Sports

Study: Smart Sportsbook Operators Will Offer Far More Than Just Betting Options

Forward-thinking online sports betting sites ought to begin offering a broader experience for their customers than just giving them a way to place wagers.

That’s the key advice contained in a new study from HPL Digital Sport, which recommends that operators find a way to blend betting options with helpful advice for the pastime, interesting information about sports, and networking opportunities among players.

The New York-based marketing and communications firm tied to the sports betting industry surveyed 4,400 sports bettors across America early this year. It led to a 19-page report, The State of the New Sports Bettor, available on the firm’s website.

The surveying was done both before and in the early stages of when the sports world ground to a near-halt from COVID-19-related shutdowns, but HPL Digital Sport believes the key findings still hold.

Combine info, entertainment with betting

In essence, it concluded that sports bettors increasingly watching sports on their couches instead of visiting stadiums and arenas in the near future will want a new experience from the betting sites they use.

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When the bettors were asked what different features they would like to see on the online/mobile platforms, 69% desired betting tips, 50% wanted more engaging editorial content, and 34% asked for the ability to communicate with other platform users.

“This is an opportunity for platforms to come out of quarantine stronger, as our data found that bettors want a robust user experience while betting,” the report said. “Bettors want to utilize their platforms for more than just placing a bet.”

It cited crossover deals such as recent ones between Penn National Gaming and Barstool Sports, and between William Hill Sportsbook and CBS Sports, as the kind of collaborations that should become a trend.

“As interest in betting becomes stronger among Americans, the frequency of bets also correlates with the need for advanced content to keep these active bettors engaged and utilizing the operator’s platform for more than just placing the bet,” the report said. “The opportunity to keep users in one location to fulfill their need for information, entertainment, and betting functionality will help grow that user base and may even increase the frequency that people bet.”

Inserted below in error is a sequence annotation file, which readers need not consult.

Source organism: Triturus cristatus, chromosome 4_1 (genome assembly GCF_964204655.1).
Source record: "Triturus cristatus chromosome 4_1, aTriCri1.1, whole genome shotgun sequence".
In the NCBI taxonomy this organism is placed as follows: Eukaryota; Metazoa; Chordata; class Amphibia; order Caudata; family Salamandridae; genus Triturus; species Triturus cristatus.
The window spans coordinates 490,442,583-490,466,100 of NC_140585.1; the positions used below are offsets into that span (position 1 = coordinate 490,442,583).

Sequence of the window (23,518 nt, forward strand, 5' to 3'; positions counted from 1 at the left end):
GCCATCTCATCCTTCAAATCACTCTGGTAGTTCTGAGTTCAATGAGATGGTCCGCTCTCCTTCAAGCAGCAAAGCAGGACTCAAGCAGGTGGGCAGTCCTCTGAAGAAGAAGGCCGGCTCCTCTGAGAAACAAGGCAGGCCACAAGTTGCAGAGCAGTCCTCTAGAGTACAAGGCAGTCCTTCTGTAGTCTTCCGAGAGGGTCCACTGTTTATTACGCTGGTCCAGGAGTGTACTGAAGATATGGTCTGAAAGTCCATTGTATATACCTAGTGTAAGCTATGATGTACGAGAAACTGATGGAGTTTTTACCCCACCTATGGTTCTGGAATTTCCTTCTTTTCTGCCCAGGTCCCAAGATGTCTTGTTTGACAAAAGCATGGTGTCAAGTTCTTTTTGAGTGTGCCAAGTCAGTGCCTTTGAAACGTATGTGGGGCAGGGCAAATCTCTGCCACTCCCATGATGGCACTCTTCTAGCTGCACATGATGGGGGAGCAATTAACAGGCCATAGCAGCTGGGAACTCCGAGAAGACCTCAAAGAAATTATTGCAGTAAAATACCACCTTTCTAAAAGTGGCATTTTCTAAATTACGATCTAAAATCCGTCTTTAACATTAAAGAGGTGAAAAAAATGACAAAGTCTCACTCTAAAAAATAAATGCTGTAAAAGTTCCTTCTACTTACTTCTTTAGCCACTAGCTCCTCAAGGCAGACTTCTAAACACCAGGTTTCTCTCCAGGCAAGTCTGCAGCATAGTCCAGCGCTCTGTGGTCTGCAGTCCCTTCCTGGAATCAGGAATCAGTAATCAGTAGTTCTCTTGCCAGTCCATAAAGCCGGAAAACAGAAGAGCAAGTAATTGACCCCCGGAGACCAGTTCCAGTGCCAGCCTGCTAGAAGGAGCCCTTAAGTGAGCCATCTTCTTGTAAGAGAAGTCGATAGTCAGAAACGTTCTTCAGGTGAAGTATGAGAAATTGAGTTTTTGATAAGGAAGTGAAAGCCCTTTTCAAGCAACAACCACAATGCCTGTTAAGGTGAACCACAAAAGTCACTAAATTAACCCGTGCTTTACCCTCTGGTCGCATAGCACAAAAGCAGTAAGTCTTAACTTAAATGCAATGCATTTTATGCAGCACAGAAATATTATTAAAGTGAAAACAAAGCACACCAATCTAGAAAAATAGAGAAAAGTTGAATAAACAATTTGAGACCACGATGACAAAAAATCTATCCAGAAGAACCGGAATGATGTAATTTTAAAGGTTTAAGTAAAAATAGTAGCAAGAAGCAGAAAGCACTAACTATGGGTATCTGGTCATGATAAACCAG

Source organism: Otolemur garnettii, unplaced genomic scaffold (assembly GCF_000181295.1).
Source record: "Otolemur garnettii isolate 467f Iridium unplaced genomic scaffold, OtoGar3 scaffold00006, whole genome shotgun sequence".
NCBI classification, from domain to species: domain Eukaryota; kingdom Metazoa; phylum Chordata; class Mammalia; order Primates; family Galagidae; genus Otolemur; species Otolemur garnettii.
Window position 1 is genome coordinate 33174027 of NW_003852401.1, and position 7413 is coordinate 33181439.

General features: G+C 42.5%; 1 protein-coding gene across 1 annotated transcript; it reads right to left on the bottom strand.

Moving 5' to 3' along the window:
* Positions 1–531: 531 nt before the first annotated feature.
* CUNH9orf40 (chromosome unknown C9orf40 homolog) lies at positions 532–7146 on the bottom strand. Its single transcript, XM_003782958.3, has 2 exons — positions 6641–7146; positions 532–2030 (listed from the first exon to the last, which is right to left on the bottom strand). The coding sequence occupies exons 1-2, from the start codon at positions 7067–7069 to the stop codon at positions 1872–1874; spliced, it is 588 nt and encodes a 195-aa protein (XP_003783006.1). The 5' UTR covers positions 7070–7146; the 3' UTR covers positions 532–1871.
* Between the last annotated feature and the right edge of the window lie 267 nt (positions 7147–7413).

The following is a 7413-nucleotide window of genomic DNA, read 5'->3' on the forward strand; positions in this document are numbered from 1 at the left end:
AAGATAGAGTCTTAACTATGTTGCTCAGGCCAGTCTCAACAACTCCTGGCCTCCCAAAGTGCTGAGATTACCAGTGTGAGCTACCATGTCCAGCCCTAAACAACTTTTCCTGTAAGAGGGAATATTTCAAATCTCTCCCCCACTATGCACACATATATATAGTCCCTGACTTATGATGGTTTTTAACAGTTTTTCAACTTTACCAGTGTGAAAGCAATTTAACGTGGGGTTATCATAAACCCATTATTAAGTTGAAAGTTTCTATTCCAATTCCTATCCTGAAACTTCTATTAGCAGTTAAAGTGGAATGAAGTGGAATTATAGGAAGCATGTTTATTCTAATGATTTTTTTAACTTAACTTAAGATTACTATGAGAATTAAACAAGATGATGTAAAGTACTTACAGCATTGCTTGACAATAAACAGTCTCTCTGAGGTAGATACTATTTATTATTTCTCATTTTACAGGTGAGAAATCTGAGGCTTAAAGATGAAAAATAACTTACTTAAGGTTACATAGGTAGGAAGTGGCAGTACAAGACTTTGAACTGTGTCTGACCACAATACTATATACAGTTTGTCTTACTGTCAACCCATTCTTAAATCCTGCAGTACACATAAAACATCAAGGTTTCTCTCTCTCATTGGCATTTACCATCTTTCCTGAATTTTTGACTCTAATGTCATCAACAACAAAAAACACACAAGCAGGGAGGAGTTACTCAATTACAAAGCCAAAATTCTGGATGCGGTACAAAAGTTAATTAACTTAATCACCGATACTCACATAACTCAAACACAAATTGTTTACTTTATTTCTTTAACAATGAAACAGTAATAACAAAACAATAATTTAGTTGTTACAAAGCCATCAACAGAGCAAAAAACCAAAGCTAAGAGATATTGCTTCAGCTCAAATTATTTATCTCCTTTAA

The survey found that 75% of sports bettors place wagers at least once a week and 70% bet more than $100 monthly, with 27% risking more than $1,000 per month.

Many cross state lines or use friends to bet

Though fewer than half the states as yet have legal sports wagering, plenty of individuals in the non-legal states find ways to get legal bets down.

“We found that 44% of bettors who live in states without legal sports betting either travel to a state with legal sports betting or place bets via friends who live in states with legal betting,” the study said.

Already, 63% of bettors across the country use their phones to wager on games, even though the minority of states with legal sports wagering yet have online sportsbooks in operation. That percentage is thus expected to only grow.

The survey identified a strong crossover between fantasy sports play and traditional sports betting. It found 89% of sports bettors also play fantasy sports.

“Not only do bettors play fantasy sports, but they feel that playing fantasy sports provides them with a strong base knowledge for participating in sports betting,” the paper stated.

The respondents’ top five types of competition on which to bet involved the NFL (83%), NBA (68%), MLB (44%), NCAA football (41%), and boxing (40%).

As far as how consumers find preferences among competing sites, the report said: “Bettors’ #1 concern in picking a platform is ease of payouts followed by security, then brand reputation. Betting platforms can leverage functionality and security as a differentiator when trying to attract new users.”

As to who’s doing the betting, the survey found 51% of the respondents had a bachelor’s degree or higher, compared to 33% of all Americans. They were not “ultra wealthy,” however, the report stressed, with 69% making less than $100,000 a year in total income and only 6% exceeding $200,000.

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